Sifting Through History’s Dustbin

Literature detailing the Soviet Experiment of the 20th century is enjoying a renaissance of late. From Yegor Gaidar’s “Russia: A Long View” and the theatrical efforts “The Party Line” by Sheryl Longin and Roger L. Simon and Nathan Englander’s “The Twenty-Seventh Man” to the previously reviewed whack-a-doodle revisionism of Oliver Stone’s Showtime series “The Untold History of the United States,” the 1917 Russian Revolution and its woeful 70-year aftermath  — marked by famines, show trials, Cold War spy-vs.-spy espionage, domino- and game-theorizing — 2012 is a watershed of (given the dismissal of Mr. Stone’s sweepstakes entry) thoughtful analysis and critique.

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Perhaps most thoughtful in the historical category is Anne Applebaum’s follow-up to her 2004 Pulitzer Prize-winning “Gulag: A History.” As your writer began this review, The Wall Street Journal had already placed Applebaum’s latest — “Iron Curtain: The Crushing of Eastern Europe 1945-1956” — on its annual “10 Best Nonfiction Books of the Year” list, and deservedly so. Nowhere in recent memory has a historian delved so deeply into newly available sources to present the horrors of life in a world devoid of color, joy or even the faintest whiff of liberty. Only “shades of gray” as The Monkees once sang.

Recognizing that even 12 years of Iron Curtain analysis may be a bit cumbersome, Applebaum focuses on three specific East European arenas to detail how Soviet expansionism in the wake of World War II resulted in the oppression of millions of people unfortunately inhabiting the wrong piece of sod. That would be the sod, by the way, not privately owned and maintained under the collectivized Soviet umbrella. Certainly there existed far more territory behind the Iron Curtain, but Applebaum wisely focuses on the Soviet sphere’s domination over Hungary, East Germany and Poland to avoid the repetition of the bleakness enforced en masse upon Eastern Europe.

In her Introduction, Applebaum outlines “Iron Curtain’s” thesis, which is the rapidity by which unchecked Soviet expansionism transformed all matters of public and private life into a narrowly defined totalitarian bureaucracy, a tortuous statism that relegated, in Mussolini’s words, “Everything within the state, nothing outside the state, nothing against the state.” Applebaum continues: “A totalitarian regime thus has one political party, one educational system, one artistic creed, one centrally planned economy, one unified media, and one moral code.” She concludes: “Mussolini and his favorite philosopher, Giovanni Gentile, once wrote of a ‘conception of the State’ that is ‘all-embracing; outside of it no human or spiritual values can exist, much less have value.’”

In order for communism to remain in effect after the Iron Curtain was established, local governments needed to resort to the same tactics employed within the Mother Ship of the USSR. These tactics are detailed in the book’s second section, and include the implementation of labor camps; jettisoning probable cause as a prerequisite for arrest and subsequent trial; government suppression of alternative points of political view; tighter government controls over the broadcast and print media as well as the arts; quelling religious dissent; and, in extreme cases, ethnic cleansing.

Taking advantage of a trove of recently released documents of this dark chapter of world history, Applebaum is well-armed in her reconsideration of the assessment made by many previous historians that the main interests of study concerning the Iron Curtain involved only the division of Germany into East and West; the North Atlantic Treaty Organization; the Warsaw Pact; and the general conflict of the Cold War. She quotes Hannah Arendt as dismissive of the Eastern European history following World War II: “It was as though the Russian rulers repeated in great haste all the stages of the [1917] October Revolution up to the emergence of totalitarian dictatorship; the story, therefore, while unspeakably terrible, is without much interest of its own and varies very little.”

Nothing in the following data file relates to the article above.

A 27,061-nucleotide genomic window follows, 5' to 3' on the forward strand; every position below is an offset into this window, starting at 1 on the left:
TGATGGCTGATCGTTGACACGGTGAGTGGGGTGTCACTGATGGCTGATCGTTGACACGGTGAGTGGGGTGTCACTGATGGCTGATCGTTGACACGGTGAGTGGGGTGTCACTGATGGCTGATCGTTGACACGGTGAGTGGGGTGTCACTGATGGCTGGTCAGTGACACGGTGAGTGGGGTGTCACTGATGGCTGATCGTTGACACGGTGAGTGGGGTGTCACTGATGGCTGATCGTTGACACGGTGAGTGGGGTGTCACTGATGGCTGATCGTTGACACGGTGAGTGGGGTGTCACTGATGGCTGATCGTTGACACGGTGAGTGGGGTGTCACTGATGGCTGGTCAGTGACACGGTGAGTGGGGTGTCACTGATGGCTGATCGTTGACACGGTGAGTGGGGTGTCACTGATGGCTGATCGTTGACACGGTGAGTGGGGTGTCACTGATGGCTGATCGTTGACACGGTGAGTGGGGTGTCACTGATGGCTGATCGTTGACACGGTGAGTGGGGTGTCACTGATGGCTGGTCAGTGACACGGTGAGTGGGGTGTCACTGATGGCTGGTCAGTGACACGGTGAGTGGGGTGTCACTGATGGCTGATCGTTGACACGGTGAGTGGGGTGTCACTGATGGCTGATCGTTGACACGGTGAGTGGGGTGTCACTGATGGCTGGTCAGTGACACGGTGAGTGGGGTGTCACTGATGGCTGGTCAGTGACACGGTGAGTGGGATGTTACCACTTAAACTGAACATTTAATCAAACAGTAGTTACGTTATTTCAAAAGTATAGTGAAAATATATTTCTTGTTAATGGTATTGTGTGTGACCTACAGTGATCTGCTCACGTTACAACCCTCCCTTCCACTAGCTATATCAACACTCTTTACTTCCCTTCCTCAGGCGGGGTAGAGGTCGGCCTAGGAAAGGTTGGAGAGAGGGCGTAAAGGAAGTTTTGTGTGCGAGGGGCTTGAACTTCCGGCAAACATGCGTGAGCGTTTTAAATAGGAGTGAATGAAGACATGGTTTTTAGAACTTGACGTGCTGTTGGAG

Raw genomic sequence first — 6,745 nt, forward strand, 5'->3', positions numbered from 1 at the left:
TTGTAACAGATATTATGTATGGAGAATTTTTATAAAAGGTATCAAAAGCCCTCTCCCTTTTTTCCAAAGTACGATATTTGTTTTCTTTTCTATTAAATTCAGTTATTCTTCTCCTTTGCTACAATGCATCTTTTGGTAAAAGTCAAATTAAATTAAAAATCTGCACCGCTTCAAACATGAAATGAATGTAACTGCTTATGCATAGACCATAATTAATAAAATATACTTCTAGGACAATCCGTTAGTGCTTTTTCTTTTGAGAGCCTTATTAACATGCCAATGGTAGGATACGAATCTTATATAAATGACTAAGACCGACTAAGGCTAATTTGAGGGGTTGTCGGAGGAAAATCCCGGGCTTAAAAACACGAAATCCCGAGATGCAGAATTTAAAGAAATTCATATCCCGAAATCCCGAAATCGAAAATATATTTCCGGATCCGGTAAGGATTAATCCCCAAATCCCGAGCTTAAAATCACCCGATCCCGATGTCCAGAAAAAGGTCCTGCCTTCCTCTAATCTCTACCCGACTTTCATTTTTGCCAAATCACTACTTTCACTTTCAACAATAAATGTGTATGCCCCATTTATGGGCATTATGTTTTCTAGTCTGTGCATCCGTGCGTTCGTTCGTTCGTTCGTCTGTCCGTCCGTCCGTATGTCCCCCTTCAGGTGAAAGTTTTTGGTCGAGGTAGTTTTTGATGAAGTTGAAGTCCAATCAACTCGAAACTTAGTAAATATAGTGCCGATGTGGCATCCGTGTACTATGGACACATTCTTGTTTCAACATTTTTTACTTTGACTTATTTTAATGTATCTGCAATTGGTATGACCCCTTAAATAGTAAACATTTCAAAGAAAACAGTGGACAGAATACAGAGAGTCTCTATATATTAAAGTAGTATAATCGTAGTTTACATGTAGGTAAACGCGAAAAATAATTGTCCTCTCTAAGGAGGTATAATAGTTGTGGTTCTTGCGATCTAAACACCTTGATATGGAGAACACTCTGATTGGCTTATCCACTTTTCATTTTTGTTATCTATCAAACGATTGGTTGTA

Applebaum counters Arendt’s argument by declaring the USSR strategy in Eastern Europe implemented with far more precision only a portion of the same tactics employed in the Soviet Union. “They applied only those techniques that they knew had a chance of success, and they undermined only those institutions that they believed absolutely necessary to destroy.”

According to Applebaum: “This is why their story is so full of interest: it tells us more about the totalitarian mind-set, Soviet priorities, and Soviet thinking than would any study of Soviet history on its own. More importantly, a study of the region tells us more about the ways in which human beings react to the imposition of totalitarianism than would a study of any one country on its own.”

All this but scratches the surface of an amazing read that is riveting without succumbing to an overwhelming dump of details and research data; told in a clear, crisp prose that somehow makes the 500-some pages fly by in fashion that could be described as entertaining were it not for the gravity of the subject matter. History buffs and lovers of freedom would be equally delighted to find a wrapped copy of Applebaum’s book this holiday season. But perhaps the statists on readers’ respective gift-giving lists might be better served. 


Bruce Edward Walker is an editor-at-large and former managing editor of MichiganScience at the Mackinac Center for Public Policy, a research and educational institute headquartered in Midland, Mich. Permission to reprint in whole or in part is hereby granted, provided that the author and the Center are properly cited.